by Leslee Sell, NVM Intern Nurse
“So the poor have hope, and injustice shuts its mouth” Job 5:16
I hate injustice. Hate it. It makes me feel out of control and reminds me how out of control this world is. I’ve seen a lot of injustice in my mere 2 1/2 weeks in Haiti. My angst with injustice is amplified by the fact that so often here it is experience by infants. Completely helpless infants.
Hanging in Chambrun!
This week in the clinic has been busy. Of course the only thing I have to compare it to is last week when we were incredibly slow thanks to Tropical Storm Emily that miraculously dissipated at the border of Haiti. The doctor last week joked that she sends all storms to the U.S. because “they can handle it.” Because when it storms in Haiti, people die. Injustice.
But back to this week. We’ve been busy. My first patient on Tuesday was Jean Clif. He weighed less than 3kg at 1 month old and had a 102.2 fever. After weighing him and taking his temperature I quickly scurried off to find my lifeline, Aubree. Per her instructions, I stripped him naked and dripped infant tylenol into his mouth. It was one of my greatest joys to feed him 4 oz. of formula and wipe his hot little body with cool cloths. He gulped that formula down so fast! Thankfully his temp came down quickly and we didn’t have to put an IV in him. The little peanut pooped on me twice for my efforts, but it didn’t bother me in the least. I was in love. I reluctantly sent him home with his mom after the doctor saw him and diagnosed him with jaundice. You know how they treat jaundice in Haiti? Sit in the sun. Injustice.
Wadline. A malnourished baby that comes into the clinic and to our mobile clinics! She is gaining weight!
Also Tuesday in the midst of being focused on Jean Clif, my attention was suddenly drawn to the baby Shelli was triaging. (It had been such a crazy day we had to pull Shelli in to help!) This poor baby’s face was completely purple and mottled and horrifically swollen. Her eyes looked swollen shut and her lips were so puffy I don’t know how she eats. The doctor tried to figure out what was going on from the mom but it just didn’t make sense. Apparently she had been hospitalized for a month but for what we couldn’t figure out. The doctor said it might be something auto-immune or leukemia. I won’t forget her face for the rest of my life. We sent her and her mom off to get tests and her records from the hospital. There was just nothing we could do for her right then. Injustice.
I'm a total sucker for big brown eyes!
I think the patient that really did me in came in on Wednesday. As I was triaging in the morning, I came across a name I recognized. I exclaimed to E’tienne (one of NVM’s nurses) “I think Nashka’s back!”. Nashka and her brother Dashka were both in the clinic several weeks ago, before I came to Haiti. I looked at the pictures on Facebook before coming of these tiny twins and I fell in love with them! They each weighed less that 1.5 kg at their first visit to the clinic. I went out to the waiting area and called Nashka and her mom back. E’tienne and Aubree came over to check Nashka, now a month old, and to ask about Dashka. Nashka’s mom told us that Dashka died. Presumably on the way to the hospital. As I held without a doubt the smallest baby I ever have, all I could think was “God, please don’t let this baby die here in my arms”. She was so small and lethargic – Aubree literally asked me once if she was breathing. She didn’t have a fever, but her little body is so malnourished that her feet are swollen from a lack of protein. Aubree looked at me and said, “We are putting an IV in her, and we have to get it”. After was seemed like hours of looking for a vein and trying to get her to drink 2oz. of formula – E’tienne and Aubree both stuck these teeny tiny little veins. All to no avail. Even the doctor attempted. And then Nashka threw up the ounce and a half we had managed to feed her. I think that’s when my heart broke and little thoughts of hopelessness crept into my mind. Injustice.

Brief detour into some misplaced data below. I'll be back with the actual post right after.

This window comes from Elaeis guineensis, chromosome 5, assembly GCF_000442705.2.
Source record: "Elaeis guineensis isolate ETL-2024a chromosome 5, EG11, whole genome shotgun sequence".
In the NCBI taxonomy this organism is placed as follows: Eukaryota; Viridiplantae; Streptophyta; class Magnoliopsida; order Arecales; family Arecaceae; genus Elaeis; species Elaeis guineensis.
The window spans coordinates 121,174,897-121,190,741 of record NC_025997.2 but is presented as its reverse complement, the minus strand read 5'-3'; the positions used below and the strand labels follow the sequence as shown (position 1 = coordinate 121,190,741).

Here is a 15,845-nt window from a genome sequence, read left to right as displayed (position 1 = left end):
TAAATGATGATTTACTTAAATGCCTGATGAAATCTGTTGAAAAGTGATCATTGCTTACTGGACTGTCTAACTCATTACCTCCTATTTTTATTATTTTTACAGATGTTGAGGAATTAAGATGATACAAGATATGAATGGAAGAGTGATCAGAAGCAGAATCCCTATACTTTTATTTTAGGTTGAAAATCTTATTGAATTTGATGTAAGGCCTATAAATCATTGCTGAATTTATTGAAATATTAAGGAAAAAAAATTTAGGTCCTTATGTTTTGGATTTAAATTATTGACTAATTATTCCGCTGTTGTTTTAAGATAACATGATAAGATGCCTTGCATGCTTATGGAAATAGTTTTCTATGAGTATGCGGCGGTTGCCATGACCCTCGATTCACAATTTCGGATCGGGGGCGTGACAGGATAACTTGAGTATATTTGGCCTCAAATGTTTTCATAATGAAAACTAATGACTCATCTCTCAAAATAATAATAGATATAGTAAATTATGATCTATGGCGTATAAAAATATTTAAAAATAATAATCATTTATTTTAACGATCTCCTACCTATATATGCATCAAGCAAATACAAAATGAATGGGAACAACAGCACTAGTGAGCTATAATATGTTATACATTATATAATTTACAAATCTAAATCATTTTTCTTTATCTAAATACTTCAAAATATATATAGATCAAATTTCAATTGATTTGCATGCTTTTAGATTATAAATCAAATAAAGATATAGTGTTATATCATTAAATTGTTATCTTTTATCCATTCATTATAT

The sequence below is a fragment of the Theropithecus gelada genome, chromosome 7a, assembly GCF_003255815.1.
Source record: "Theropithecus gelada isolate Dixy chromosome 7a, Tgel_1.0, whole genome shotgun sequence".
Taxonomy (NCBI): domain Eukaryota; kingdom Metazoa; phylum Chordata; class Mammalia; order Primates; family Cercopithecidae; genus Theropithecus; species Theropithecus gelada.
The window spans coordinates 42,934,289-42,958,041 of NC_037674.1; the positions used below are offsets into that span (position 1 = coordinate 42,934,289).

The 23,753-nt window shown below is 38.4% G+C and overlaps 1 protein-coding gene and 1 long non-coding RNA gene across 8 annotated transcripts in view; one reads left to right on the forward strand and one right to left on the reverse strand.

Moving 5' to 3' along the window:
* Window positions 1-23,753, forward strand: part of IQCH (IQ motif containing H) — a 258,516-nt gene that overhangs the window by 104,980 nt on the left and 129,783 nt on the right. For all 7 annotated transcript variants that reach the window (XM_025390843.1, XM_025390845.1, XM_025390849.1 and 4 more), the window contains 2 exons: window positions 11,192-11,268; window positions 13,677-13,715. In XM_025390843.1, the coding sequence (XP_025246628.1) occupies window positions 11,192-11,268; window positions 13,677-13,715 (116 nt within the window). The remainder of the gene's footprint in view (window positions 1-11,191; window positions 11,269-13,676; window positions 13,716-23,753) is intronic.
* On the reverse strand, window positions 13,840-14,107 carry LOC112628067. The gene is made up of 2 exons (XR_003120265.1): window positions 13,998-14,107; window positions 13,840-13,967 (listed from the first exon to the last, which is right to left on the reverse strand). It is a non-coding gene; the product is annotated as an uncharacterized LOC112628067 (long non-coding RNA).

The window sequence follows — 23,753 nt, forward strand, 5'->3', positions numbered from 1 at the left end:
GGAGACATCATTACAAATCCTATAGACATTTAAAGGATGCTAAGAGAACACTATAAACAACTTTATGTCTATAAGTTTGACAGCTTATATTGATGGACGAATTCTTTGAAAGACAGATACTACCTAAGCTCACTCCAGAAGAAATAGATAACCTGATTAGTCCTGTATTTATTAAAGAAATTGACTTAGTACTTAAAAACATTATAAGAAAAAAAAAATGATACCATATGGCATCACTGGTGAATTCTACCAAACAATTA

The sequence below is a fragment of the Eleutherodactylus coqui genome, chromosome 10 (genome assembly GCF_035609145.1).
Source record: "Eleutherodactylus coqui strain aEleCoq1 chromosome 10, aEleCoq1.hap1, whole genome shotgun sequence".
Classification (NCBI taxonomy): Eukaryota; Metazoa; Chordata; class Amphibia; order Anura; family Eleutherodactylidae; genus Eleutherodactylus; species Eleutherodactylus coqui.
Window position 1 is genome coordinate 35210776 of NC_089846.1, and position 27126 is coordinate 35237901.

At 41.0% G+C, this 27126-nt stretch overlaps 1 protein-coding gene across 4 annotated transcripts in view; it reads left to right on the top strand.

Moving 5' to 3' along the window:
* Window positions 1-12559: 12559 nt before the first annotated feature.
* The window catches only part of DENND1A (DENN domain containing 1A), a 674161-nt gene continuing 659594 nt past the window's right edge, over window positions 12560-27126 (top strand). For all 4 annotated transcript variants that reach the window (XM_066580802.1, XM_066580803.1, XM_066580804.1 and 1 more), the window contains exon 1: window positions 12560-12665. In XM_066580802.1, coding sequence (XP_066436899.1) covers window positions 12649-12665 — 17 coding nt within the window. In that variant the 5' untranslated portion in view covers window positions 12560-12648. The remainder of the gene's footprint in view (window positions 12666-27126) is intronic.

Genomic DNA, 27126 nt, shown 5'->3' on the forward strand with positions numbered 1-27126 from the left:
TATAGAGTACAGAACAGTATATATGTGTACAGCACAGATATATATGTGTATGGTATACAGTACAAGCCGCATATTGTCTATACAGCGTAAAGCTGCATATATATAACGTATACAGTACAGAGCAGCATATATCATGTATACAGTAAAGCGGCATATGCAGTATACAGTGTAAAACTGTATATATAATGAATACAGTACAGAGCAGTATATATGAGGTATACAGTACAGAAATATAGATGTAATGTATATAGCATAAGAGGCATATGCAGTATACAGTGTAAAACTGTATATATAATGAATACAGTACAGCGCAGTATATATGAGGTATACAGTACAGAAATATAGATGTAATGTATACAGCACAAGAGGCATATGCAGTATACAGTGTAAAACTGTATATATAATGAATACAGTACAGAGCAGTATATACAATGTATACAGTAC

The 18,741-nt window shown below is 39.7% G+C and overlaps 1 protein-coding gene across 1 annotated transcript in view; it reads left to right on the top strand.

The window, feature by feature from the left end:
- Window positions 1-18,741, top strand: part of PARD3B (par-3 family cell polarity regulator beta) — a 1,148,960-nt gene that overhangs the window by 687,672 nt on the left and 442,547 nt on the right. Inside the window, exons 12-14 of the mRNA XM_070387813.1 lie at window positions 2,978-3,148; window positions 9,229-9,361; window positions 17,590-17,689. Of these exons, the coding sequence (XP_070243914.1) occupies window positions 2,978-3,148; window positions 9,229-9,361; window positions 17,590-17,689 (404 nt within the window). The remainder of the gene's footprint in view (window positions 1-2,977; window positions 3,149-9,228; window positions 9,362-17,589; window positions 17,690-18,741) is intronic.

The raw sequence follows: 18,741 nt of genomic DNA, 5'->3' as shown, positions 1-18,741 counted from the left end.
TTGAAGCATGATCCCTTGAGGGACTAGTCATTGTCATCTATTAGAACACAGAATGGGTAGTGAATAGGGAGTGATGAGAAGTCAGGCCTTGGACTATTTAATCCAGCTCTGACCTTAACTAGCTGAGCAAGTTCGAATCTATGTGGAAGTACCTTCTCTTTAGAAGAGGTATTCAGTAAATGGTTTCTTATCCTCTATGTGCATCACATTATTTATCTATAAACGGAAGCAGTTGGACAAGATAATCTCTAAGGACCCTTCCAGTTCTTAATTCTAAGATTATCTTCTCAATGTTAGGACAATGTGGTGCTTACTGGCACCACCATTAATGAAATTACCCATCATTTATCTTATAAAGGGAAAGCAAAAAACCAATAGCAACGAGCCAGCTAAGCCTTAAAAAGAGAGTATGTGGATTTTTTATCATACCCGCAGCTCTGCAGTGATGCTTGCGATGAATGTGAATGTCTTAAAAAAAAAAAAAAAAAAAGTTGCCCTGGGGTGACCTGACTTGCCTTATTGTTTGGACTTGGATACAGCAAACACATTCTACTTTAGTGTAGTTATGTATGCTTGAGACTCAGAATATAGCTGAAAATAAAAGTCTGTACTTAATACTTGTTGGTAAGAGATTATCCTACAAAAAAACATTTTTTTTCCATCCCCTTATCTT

My heart cries out, WHY? Why is it that when there is PLENTY to go around, some still get completely screwed? And even more so, why is it a helpless baby? How can people with SO MUCH do nothing for those with less?
In the end, the doctor instructed Nashka’s mom that she needed to be taken IMMEDIATELY to a hospital. She needs IV fluids and probably a feeding tube. My distress over Nashka was compounded by the fact that her mom repeatedly asked for stuff in the midst of us working over her daughter. Food, water, my phone. I wanted to look at her and tell her to focus on her daughter who needs her right now. I’m ashamed of myself for that. I find it so easy to judge, especially in another culture where I can’t speak the language and rarely know the whole story. I don’t know when last Nashka’s mom ate or drank. I know nothing of her situation. I don’t know where Nashka’s dad is during this crisis. I know that she is only 15 years old and that she has already watched her son die. Even if Nashka’s mom neglects here, she still deserves my love and attention because she is loved by God. And part of the injustice that exists in Haiti is that women like Nashka’s mom are uneducated and lacking in self-esteem.
It is during weeks like this (well, all the time really) that I have to focus on the fact that God is sovereign. He is a God of love, and justice, and mercy. And that, in the end, He has OVERCOME injustice.
I don’t know what will happen with these three babes. And I may never find out. But I do know that I trust my God and these three will be in my prayers.
My heart is steadfast, oh God,
my heart is steadfast.